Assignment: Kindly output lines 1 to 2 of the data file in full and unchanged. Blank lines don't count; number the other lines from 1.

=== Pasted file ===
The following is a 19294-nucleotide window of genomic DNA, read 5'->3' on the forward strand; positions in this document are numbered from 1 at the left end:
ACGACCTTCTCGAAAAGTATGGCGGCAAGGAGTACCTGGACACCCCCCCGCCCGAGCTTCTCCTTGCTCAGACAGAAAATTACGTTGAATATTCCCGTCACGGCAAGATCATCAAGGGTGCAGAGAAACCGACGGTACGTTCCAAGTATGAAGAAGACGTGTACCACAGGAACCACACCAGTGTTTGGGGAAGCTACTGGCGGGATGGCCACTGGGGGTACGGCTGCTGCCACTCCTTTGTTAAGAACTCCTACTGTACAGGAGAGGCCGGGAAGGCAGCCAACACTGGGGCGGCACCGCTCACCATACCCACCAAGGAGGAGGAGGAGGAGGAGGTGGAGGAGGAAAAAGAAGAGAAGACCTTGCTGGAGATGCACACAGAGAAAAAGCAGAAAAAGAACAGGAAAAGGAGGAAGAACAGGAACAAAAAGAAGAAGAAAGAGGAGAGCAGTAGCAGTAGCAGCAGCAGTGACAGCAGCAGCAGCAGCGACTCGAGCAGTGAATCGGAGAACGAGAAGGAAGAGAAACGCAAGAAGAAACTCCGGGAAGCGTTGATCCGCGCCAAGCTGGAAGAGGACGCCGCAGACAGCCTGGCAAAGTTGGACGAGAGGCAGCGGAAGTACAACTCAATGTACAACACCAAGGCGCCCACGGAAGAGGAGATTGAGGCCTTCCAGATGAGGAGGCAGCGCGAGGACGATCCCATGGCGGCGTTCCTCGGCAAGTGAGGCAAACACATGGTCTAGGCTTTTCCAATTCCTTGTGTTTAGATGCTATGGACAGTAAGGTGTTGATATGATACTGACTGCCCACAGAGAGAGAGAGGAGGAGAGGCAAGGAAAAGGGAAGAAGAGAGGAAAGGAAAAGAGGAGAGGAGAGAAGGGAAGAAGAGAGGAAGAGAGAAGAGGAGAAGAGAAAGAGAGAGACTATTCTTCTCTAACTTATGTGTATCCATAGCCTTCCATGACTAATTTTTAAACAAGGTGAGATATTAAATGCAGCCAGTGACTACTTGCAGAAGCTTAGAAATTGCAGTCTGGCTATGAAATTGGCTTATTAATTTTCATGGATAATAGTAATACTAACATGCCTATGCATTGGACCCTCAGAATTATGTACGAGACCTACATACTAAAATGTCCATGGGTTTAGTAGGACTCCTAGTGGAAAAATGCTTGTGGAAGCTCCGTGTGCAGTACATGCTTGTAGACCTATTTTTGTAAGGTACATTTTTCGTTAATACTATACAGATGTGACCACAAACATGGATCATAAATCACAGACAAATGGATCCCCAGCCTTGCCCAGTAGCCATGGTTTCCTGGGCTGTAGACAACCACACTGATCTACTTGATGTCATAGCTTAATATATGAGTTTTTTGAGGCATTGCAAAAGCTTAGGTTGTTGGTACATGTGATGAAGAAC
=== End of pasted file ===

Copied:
The following is a 19294-nucleotide window of genomic DNA, read 5'->3' on the forward strand; positions in this document are numbered from 1 at the left end:
ACGACCTTCTCGAAAAGTATGGCGGCAAGGAGTACCTGGACACCCCCCCGCCCGAGCTTCTCCTTGCTCAGACAGAAAATTACGTTGAATATTCCCGTCACGGCAAGATCATCAAGGGTGCAGAGAAACCGACGGTACGTTCCAAGTATGAAGAAGACGTGTACCACAGGAACCACACCAGTGTTTGGGGAAGCTACTGGCGGGATGGCCACTGGGGGTACGGCTGCTGCCACTCCTTTGTTAAGAACTCCTACTGTACAGGAGAGGCCGGGAAGGCAGCCAACACTGGGGCGGCACCGCTCACCATACCCACCAAGGAGGAGGAGGAGGAGGAGGTGGAGGAGGAAAAAGAAGAGAAGACCTTGCTGGAGATGCACACAGAGAAAAAGCAGAAAAAGAACAGGAAAAGGAGGAAGAACAGGAACAAAAAGAAGAAGAAAGAGGAGAGCAGTAGCAGTAGCAGCAGCAGTGACAGCAGCAGCAGCAGCGACTCGAGCAGTGAATCGGAGAACGAGAAGGAAGAGAAACGCAAGAAGAAACTCCGGGAAGCGTTGATCCGCGCCAAGCTGGAAGAGGACGCCGCAGACAGCCTGGCAAAGTTGGACGAGAGGCAGCGGAAGTACAACTCAATGTACAACACCAAGGCGCCCACGGAAGAGGAGATTGAGGCCTTCCAGATGAGGAGGCAGCGCGAGGACGATCCCATGGCGGCGTTCCTCGGCAAGTGAGGCAAACACATGGTCTAGGCTTTTCCAATTCCTTGTGTTTAGATGCTATGGACAGTAAGGTGTTGATATGATACTGACTGCCCACAGAGAGAGAGAGGAGGAGAGGCAAGGAAAAGGGAAGAAGAGAGGAAAGGAAAAGAGGAGAGGAGAGAAGGGAAGAAGAGAGGAAGAGAGAAGAGGAGAAGAGAAAGAGAGAGACTATTCTTCTCTAACTTATGTGTATCCATAGCCTTCCATGACTAATTTTTAAACAAGGTGAGATATTAAATGCAGCCAGTGACTACTTGCAGAAGCTTAGAAATTGCAGTCTGGCTATGAAATTGGCTTATTAATTTTCATGGATAATAGTAATACTAACATGCCTATGCATTGGACCCTCAGAATTATGTACGAGACCTACATACTAAAATGTCCATGGGTTTAGTAGGACTCCTAGTGGAAAAATGCTTGTGGAAGCTCCGTGTGCAGTACATGCTTGTAGACCTATTTTTGTAAGGTACATTTTTCGTTAATACTATACAGATGTGACCACAAACATGGATCATAAATCACAGACAAATGGATCCCCAGCCTTGCCCAGTAGCCATGGTTTCCTGGGCTGTAGACAACCACACTGATCTACTTGATGTCATAGCTTAATATATGAGTTTTTTGAGGCATTGCAAAAGCTTAGGTTGTTGGTACATGTGATGAAGAAC